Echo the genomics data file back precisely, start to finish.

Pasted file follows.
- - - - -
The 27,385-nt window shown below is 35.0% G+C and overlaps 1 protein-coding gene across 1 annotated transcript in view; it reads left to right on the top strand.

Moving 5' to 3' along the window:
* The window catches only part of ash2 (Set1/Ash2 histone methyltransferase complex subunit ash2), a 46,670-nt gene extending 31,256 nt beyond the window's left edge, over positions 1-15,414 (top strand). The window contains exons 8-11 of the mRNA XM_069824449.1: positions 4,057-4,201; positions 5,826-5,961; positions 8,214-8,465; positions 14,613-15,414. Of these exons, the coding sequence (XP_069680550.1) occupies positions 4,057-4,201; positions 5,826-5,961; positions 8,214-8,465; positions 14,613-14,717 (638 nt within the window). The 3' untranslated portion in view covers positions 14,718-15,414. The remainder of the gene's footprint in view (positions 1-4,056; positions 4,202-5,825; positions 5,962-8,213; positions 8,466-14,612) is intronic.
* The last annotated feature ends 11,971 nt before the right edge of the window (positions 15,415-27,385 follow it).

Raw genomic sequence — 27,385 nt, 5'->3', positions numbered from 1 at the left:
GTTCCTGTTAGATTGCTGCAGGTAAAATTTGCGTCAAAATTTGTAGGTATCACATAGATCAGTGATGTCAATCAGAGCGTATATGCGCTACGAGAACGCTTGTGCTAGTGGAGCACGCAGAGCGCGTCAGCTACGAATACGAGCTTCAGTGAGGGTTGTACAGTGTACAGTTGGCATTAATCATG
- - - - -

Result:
The 27,385-nt window shown below is 35.0% G+C and overlaps 1 protein-coding gene across 1 annotated transcript in view; it reads left to right on the top strand.

Moving 5' to 3' along the window:
* The window catches only part of ash2 (Set1/Ash2 histone methyltransferase complex subunit ash2), a 46,670-nt gene extending 31,256 nt beyond the window's left edge, over positions 1-15,414 (top strand). The window contains exons 8-11 of the mRNA XM_069824449.1: positions 4,057-4,201; positions 5,826-5,961; positions 8,214-8,465; positions 14,613-15,414. Of these exons, the coding sequence (XP_069680550.1) occupies positions 4,057-4,201; positions 5,826-5,961; positions 8,214-8,465; positions 14,613-14,717 (638 nt within the window). The 3' untranslated portion in view covers positions 14,718-15,414. The remainder of the gene's footprint in view (positions 1-4,056; positions 4,202-5,825; positions 5,962-8,213; positions 8,466-14,612) is intronic.
* The last annotated feature ends 11,971 nt before the right edge of the window (positions 15,415-27,385 follow it).

Raw genomic sequence — 27,385 nt, 5'->3', positions numbered from 1 at the left:
GTTCCTGTTAGATTGCTGCAGGTAAAATTTGCGTCAAAATTTGTAGGTATCACATAGATCAGTGATGTCAATCAGAGCGTATATGCGCTACGAGAACGCTTGTGCTAGTGGAGCACGCAGAGCGCGTCAGCTACGAATACGAGCTTCAGTGAGGGTTGTACAGTGTACAGTTGGCATTAATCATG